I found Mary Koch and John Andrist. They were older than Jimmy and me, but very similar. A newspaper background. A life-changing stroke which left John with Locked-in Syndrome. John and Jimmy had the same condition, but were living under different circumstances. John was cared for at home while Jimmy lived in nursing homes.
I relied on Mary and John during those years — an e-mail here and a note there. Each idea or encouragement helped me and Jimmy as we struggled through a health care maze, which often felt more like a war than a journey.
Jimmy died at 37. I called Mary that night. I couldn't share this news with her through an e-mail. John died at 75 almost two years later.
I met Mary on May 30, 2008, when I married Andy. She had kept in touch with me through the years and traveled to Custer, South Dakota. She wrote about our wedding. It's something Andy and I cherish.
Mary, who shared her caregiving journey through a weekly newspaper column, began writing "A Widow Bit" following John's death. You can find it here.
On Sept. 2, I received her latest installment "Confessions of a former reformer." I hope she will post it on her site soon.
The Institute of Medicine claims that each year more than 18,000 people in the U.S. die because they had no health insurance — that's higher than our annual homicide rate, Mary says.
Another point she makes:
I am tired of all the muck around the debate. I'm tired of all the crazy ideas being floated. If people are concerned about saving lives, we need to quit blaming the Mainstream Media, Congress and those people, who are yelling and foaming at the mouth at these town hall forums.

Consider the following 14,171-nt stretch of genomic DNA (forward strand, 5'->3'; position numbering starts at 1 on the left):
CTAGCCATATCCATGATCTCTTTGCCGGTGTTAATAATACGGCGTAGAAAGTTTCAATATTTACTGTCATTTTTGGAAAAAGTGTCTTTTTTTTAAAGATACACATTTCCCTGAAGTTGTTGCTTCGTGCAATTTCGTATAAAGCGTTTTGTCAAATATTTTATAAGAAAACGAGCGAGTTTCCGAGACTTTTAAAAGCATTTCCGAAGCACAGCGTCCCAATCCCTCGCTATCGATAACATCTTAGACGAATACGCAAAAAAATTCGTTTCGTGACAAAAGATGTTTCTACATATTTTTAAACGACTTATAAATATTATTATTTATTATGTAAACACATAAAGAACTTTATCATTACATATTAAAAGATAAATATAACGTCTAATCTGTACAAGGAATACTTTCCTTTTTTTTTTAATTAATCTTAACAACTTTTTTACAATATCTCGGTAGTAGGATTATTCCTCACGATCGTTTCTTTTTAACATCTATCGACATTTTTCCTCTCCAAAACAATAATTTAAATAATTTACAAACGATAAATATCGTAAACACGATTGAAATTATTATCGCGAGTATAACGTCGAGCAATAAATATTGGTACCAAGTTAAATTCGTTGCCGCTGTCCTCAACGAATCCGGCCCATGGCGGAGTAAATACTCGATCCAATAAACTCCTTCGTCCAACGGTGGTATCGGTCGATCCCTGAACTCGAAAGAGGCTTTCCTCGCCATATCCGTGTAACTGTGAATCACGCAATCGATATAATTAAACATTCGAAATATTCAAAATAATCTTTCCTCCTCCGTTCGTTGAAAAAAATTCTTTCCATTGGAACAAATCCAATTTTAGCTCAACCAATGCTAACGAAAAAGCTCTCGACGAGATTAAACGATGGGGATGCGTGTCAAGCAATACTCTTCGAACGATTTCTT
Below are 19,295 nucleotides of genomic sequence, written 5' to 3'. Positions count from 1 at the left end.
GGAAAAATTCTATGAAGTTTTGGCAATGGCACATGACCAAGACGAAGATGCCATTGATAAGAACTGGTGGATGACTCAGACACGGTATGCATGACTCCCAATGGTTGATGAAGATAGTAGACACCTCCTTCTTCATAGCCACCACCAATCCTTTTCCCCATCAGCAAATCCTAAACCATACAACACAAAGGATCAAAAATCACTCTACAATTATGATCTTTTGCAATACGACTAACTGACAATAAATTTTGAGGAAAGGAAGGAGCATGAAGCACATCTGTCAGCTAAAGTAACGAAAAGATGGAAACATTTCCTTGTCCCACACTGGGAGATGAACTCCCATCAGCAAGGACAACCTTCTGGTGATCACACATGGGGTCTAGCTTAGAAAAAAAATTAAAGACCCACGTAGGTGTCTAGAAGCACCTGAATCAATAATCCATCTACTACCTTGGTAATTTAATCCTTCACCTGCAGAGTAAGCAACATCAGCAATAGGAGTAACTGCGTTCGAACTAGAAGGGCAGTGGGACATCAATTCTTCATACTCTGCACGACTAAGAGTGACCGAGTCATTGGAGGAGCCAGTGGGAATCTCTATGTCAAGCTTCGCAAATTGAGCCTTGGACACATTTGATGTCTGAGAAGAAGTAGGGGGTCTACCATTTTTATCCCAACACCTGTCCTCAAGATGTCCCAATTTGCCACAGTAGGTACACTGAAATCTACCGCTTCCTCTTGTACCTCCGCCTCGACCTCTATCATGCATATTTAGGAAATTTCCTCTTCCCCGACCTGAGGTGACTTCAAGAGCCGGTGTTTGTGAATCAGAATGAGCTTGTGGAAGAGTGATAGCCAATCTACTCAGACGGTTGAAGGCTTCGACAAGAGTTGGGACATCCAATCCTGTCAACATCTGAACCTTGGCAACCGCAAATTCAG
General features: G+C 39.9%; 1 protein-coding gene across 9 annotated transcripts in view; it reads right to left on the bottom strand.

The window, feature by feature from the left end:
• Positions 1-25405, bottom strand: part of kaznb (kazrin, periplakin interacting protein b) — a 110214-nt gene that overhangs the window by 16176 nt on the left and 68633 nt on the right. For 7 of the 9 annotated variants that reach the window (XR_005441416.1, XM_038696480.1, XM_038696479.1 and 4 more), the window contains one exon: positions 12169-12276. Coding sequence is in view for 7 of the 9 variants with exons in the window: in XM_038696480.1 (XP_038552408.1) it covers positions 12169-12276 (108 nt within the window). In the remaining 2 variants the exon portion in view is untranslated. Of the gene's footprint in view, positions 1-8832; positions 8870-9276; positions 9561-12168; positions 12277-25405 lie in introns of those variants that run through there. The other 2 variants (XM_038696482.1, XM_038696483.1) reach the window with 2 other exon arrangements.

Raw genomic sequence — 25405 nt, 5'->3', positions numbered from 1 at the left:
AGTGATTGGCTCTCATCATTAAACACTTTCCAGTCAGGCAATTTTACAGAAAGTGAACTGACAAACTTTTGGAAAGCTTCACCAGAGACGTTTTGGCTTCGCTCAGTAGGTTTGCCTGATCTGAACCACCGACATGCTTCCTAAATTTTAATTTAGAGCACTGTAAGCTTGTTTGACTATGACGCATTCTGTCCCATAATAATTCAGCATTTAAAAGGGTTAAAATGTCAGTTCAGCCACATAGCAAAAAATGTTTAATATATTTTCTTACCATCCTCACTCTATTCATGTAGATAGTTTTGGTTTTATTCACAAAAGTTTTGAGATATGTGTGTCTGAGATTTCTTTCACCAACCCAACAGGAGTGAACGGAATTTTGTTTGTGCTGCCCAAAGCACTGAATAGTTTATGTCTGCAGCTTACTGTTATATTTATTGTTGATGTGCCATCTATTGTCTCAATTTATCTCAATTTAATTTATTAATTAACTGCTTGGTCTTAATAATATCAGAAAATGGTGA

We need to think about those 18,000, who apparently die each year due to a lack of health insurance. How do we solve that problem?
I believe our leaders just need to step up and lead on this issue. Sometimes, leaders have to make difficult decisions without 100 percent support of the people. It happens in local government all the time.
A local leader has a vision for a new courthouse or administrative building to improve services. Taxpayers, who walk into the old buildings once a year, don't see the need for the new buildings or the tax increase to pay for it. I can think of a handful of county and city projects that were approved in communities with strong opposition. Were the projects needed? Yes. Did the opposition get over it? Eventually.
There will always be someone, who will disagree or say it won't work or say it shouldn't be done. If leaders listen to those people only, no new buildings or parks would ever be built.
I think there is enough ingenuity in this country to get this done — despite the chaos surrounding this issue. Our leadership needs to do what it is supposed to do — lead the way on this issue.